Term of office on council:
2021-2024 First Term
Jennifer Wright leads Cambridge University Press’s (CUP) Research Integrity and Publication Ethics team, and supports Cambridge’s books, journals, higher education programme, and preprint platform in publication ethics best practice. She is also part of Cambridge’s Scholarly Communications Research & Development team and supports a broad range of activities in open research, impact, capacity development, and other research services. Jennifer was previously a postdoctoral researcher in ecology and climate science, and also holds an MBA from Cranfield University.
Getting to know you
An interview with Jennifer Wright
What is your current professional position?
I’m currently Research Services Manager in Cambridge University Press’s Research and Development team. As part of that, I manage our Research Integrity and Publication Ethics team for our Academic division.
What have you been involved in that has led to your position on COPE Council?
My academic background is ecology, focusing on pine savannas and the impacts of drought, climate change, and forest fires. I also recently completed an MBA, which was really helpful in translating some of my academic skills to an applied/business context.
In my publishing career, I started working in Cambridge’s textbook team, before moving into author services, then university liaison, and now R&D/publication ethics and research integrity. I think this broad experience across disciplines and publication formats was a factor in obtaining a position on COPE Council.
What do you think are among the most pressing ethical concerns to address?
I think there’s a real need to improve the communication of corrected and retracted research, though I know there are already initiatives on this in the RISRs project and the newly proposed NISO CORREC Working Group. Another issue is where legal and ethical challenges intersect. We receive many threats of legal action - sometimes just vague threats, others genuine notices of proposed action from lawyers, the majority of which are based on misunderstandings of how scholarly publishing works or the function it serves. For example, authors threatening a journal because of a rejection, or a company demanding we retract or correct an article because people are “misinterpreting” it and they are consequently losing sales to a competitor.
Are there any ethics issues which are unique or more common in your field?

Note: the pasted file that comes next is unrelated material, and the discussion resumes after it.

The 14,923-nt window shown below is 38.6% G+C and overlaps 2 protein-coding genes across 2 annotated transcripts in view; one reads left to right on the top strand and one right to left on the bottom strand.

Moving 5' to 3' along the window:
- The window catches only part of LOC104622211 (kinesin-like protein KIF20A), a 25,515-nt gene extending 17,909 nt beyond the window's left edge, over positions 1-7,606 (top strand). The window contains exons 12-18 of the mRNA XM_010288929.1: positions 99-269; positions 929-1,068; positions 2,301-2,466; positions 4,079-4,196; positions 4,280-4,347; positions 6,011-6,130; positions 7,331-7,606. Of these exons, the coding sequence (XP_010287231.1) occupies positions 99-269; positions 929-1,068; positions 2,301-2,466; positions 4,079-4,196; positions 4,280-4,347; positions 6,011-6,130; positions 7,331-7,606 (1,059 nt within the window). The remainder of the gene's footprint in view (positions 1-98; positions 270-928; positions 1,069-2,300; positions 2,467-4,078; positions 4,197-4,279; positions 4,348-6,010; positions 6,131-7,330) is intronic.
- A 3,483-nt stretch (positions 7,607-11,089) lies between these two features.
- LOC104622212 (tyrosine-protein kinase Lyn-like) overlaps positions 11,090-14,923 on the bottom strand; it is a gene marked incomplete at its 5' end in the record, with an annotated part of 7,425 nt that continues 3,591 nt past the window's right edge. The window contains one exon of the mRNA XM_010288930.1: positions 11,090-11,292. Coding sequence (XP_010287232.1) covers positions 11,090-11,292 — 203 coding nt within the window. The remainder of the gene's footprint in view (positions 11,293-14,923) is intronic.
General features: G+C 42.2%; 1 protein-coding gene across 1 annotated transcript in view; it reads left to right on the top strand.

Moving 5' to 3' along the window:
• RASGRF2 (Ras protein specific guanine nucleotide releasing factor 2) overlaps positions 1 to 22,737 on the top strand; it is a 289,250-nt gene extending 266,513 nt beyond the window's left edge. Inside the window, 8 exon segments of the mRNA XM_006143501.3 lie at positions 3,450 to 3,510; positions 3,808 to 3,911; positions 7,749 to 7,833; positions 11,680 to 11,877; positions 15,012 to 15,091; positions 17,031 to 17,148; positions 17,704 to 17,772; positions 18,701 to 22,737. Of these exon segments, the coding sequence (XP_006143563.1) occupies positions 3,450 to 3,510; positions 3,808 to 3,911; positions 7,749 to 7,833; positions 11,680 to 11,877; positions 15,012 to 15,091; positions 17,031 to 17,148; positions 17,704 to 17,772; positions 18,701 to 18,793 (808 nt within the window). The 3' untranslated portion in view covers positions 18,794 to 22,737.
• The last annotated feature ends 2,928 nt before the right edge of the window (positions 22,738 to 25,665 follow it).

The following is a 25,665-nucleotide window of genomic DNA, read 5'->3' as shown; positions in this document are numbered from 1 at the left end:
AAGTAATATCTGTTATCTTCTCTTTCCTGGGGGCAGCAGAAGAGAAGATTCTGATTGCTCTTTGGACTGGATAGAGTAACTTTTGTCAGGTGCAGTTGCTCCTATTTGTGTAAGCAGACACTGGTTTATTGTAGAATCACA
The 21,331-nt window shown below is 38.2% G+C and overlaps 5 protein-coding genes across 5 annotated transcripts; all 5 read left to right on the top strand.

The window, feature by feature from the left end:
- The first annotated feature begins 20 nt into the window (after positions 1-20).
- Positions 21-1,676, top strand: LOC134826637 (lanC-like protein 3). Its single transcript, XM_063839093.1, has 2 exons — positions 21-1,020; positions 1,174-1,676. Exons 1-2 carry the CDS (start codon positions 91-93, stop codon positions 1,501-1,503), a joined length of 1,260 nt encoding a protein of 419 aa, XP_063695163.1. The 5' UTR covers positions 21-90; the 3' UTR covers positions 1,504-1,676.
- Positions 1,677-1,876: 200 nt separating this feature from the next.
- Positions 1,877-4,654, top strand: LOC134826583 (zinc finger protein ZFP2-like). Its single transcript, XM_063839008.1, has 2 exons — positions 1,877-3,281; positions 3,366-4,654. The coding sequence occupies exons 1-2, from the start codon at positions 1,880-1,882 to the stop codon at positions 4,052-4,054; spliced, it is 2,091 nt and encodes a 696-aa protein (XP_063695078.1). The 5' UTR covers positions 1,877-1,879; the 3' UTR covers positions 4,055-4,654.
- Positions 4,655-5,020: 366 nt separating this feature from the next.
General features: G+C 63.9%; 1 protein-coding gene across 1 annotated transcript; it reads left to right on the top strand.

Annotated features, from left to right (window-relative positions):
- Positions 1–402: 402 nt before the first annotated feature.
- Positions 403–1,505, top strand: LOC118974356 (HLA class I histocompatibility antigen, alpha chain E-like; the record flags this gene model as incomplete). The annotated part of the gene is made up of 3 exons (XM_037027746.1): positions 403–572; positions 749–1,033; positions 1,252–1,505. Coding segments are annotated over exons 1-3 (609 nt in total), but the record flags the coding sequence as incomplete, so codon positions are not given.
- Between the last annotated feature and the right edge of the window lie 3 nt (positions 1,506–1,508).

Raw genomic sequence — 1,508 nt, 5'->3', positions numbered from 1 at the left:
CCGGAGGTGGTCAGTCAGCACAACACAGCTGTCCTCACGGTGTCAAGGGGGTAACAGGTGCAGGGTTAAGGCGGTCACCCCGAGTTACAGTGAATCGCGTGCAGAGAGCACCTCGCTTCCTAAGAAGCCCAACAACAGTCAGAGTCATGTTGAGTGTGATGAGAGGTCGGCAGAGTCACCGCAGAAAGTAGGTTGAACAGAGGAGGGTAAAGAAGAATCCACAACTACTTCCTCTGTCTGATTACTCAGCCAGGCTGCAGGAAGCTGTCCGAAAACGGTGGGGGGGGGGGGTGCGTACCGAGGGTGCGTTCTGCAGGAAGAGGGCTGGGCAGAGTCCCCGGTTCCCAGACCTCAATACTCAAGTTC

As a humanities and social science publisher, some unique challenges we see at CUP relate to publication ethics principles that generally apply more to STEM sciences than to humanities and social sciences, where aims of the work may actually be to provoke uncomfortable feelings or foster dissent, where research “participants” are unaware they are being “studied”, or where the researcher themselves is a subject. Exploitative or manipulative citation practices also seem more common – where a citation is (re)framed by an author to undermine or alter the cited author’s intentions. General principles of trust, transparency, respect, accountability, critical enquiry apply across disciplines, but how these manifest in policies, practices, and the issues we see are sometimes different.
Do you think there are any particular obstacles or limitations to spreading awareness of ethical standards?
I think education and training are an obstacle for all players – it can make such a huge difference what behaviour is modelled for you by a PhD supervisor, the editor you learn from in your first editing position, the reviews you receive as an author, or the culture you are exposed to as an employee. This isn’t to say people are unethical without training, but there might be no culture or awareness of doing things like declaring competing interests or having respectful authorship conversations early on in a project.
Are there any areas or aspects of your work, or academic publishing in general, that you feel are missing guidelines or standards that you think would be useful?
The first that comes to mind are publication ethics and books, relating to the issue I mentioned earlier about “non-research” misconduct, how to handle “opinion or perspective based” publications, and secondly, some clearer articulation of “meta principles” of publication ethics, such as editorial independence, transparency, fairness/objectivity, preservation of the scholarly record, integrity, consent, respect.
What are you hoping to get your teeth into at COPE? Are there any projects in particular that you would like to get involved in, or any initiatives you have in mind?
I’d like to get involved with the university subcommittee – I think there’s real scope to improve how publishers and institutions work together to foster best practice and tackle issues when they arise, so it would be great to be part of that work.